The suit and tie combination suffered the most from this change. For decades, it was a symbol of a serious workplace image. While some environments had already discarded the outdated attire, the pandemic pushed it into oblivion. Food quality consultant Carlos Rey said, “When I started, they told us that suits were a consultant’s armor.” But the protective uniform that projected an air of aloof seriousness definitively disappeared during home confinement. “On one hand, when you’re more confident, you don’t feel the need to hide behind that armor. But on the other hand, after doing video calls, many folks have become more relaxed and realized that professionals don’t need to dress in formal suits and ties. We’ve seen each other in our homes, in our everyday situations. In the end, it’s become normal to see a client wearing a T-shirt,” he said.
A new office environment
In times of change, confusion often arises. Decades ago, dressing for work was as easy as pairing a tie with a suit. Nowadays, there are many more options. Where is the line between acceptable and too casual? As always, it depends on your perspective. “I do fashion consulting and design clothing and accessories. But I also have to pay attention to new fashion trends, and I can tell you that streetwear and urban fashion has really taken off lately,” said designer Rubén Gómez. “Now we see plenty of top executives wearing sneakers — Casual Friday has evolved into a daily dress code.”
The rise of streetwear, closely associated with urban luxury, is becoming increasingly popular in an era where successful business figures like Mark Zuckerberg and Elon Musk have shown us how they influence global consumers simply by wearing their limited-edition sneakers to the office. “Being well-dressed doesn’t mean putting on a suit anymore,” said María Payá, a specialist in men’s clothing at the WOW Concept store in Madrid. Sergio Pérez, Payá's coworker and streetwear specialist, said, “Technical fabrics offer more comfort. Suits are now paired with T-shirts for a relaxed style. Sneakers are preferred over formal shoes.”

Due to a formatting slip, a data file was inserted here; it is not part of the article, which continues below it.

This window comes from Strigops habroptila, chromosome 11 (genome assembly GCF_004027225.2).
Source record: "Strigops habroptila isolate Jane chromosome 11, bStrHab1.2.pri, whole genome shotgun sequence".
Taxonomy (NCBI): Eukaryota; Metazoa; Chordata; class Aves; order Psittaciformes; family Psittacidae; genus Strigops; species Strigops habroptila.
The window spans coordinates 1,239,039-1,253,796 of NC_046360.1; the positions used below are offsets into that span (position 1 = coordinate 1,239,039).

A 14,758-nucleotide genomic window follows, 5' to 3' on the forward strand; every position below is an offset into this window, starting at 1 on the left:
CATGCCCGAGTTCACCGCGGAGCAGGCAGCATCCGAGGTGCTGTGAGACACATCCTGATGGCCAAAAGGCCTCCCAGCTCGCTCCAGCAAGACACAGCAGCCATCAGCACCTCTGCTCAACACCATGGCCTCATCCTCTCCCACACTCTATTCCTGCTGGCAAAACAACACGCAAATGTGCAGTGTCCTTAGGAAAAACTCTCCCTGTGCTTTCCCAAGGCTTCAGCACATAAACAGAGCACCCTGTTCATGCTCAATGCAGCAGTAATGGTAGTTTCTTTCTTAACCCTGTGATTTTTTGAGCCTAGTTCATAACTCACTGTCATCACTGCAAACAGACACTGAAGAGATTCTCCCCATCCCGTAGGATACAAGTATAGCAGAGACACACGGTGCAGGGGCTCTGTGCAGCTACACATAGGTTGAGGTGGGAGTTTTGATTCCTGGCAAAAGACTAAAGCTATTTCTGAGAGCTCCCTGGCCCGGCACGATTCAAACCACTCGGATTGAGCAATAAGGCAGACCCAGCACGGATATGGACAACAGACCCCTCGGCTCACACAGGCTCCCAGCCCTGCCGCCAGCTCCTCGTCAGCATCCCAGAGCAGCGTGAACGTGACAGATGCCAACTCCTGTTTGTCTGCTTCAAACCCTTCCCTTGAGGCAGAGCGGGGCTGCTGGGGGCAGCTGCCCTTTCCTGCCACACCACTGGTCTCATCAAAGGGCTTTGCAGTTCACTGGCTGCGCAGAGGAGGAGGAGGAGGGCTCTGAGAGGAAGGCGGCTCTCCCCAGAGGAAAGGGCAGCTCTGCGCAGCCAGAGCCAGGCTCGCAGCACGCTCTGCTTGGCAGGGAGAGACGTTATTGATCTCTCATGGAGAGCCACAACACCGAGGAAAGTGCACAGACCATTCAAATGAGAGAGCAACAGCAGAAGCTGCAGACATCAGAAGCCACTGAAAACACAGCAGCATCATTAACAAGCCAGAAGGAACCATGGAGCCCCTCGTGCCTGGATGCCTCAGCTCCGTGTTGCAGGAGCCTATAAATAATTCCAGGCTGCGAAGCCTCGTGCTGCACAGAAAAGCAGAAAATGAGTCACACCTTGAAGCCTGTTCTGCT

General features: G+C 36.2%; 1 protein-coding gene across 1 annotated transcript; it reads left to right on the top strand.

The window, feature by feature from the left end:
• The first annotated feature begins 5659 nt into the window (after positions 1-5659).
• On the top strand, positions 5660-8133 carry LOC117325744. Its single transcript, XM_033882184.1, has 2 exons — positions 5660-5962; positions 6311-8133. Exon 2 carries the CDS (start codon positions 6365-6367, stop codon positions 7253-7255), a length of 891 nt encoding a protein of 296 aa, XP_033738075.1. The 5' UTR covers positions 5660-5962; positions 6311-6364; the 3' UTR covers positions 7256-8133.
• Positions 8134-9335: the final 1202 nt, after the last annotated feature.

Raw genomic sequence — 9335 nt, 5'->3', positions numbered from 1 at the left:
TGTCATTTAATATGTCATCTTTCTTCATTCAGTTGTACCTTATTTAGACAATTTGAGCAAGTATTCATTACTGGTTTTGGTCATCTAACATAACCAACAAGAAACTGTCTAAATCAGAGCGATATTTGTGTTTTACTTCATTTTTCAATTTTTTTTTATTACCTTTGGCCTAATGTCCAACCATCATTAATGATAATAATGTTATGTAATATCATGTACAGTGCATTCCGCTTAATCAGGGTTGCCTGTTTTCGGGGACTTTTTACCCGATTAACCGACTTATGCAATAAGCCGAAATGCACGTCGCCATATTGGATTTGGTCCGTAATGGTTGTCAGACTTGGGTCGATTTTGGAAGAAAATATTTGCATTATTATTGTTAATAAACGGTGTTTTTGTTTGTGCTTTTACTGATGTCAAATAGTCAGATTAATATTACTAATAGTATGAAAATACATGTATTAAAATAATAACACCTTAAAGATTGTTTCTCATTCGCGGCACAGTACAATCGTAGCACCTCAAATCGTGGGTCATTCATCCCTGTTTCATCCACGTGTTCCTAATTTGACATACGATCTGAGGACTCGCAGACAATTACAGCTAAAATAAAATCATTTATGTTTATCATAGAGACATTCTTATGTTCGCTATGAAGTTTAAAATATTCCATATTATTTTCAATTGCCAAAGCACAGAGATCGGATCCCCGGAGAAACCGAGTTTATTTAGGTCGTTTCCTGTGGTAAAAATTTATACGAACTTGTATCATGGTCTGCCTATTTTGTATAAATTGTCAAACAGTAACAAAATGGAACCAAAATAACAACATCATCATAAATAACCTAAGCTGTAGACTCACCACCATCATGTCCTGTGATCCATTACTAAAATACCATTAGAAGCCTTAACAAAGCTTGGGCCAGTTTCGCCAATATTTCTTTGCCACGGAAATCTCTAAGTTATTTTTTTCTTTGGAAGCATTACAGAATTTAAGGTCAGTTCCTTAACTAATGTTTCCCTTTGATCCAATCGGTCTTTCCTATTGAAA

Even though there have dress code changes in certain workplaces, it can still be challenging to break old habits. Business environments in Madrid and Barcelona do not offer the same stylistic freedom as Silicon Valley in California. “Whenever we go shopping, they always show us these very interesting products. But you know, Spanish men still have a bit of a hard time with them,” said Payá. “And there are plenty of people who just can’t part ways with their skinny jeans. With all the quarantine time spent on social media, people have become more brand-aware and are looking for those extra-special items.”
Nevertheless, some items are still taboo in certain work environments. “We’d never buy anything too out of the ordinary like super-loose or printed jeans, or colorful suits, except for some special pieces,” said Payá. Wearing shorts to the office is also frowned upon in most places. An editor with ICON magazine recalls being reprimanded at a previous job for wearing shorts. “One of my bosses told me, ‘Hey, the president is going to be mad if he sees you in those shorts.’ Being new, I had no clue, but she was totally right. You usually learn about a place’s dress code through trial and error, and sometimes a little scare.”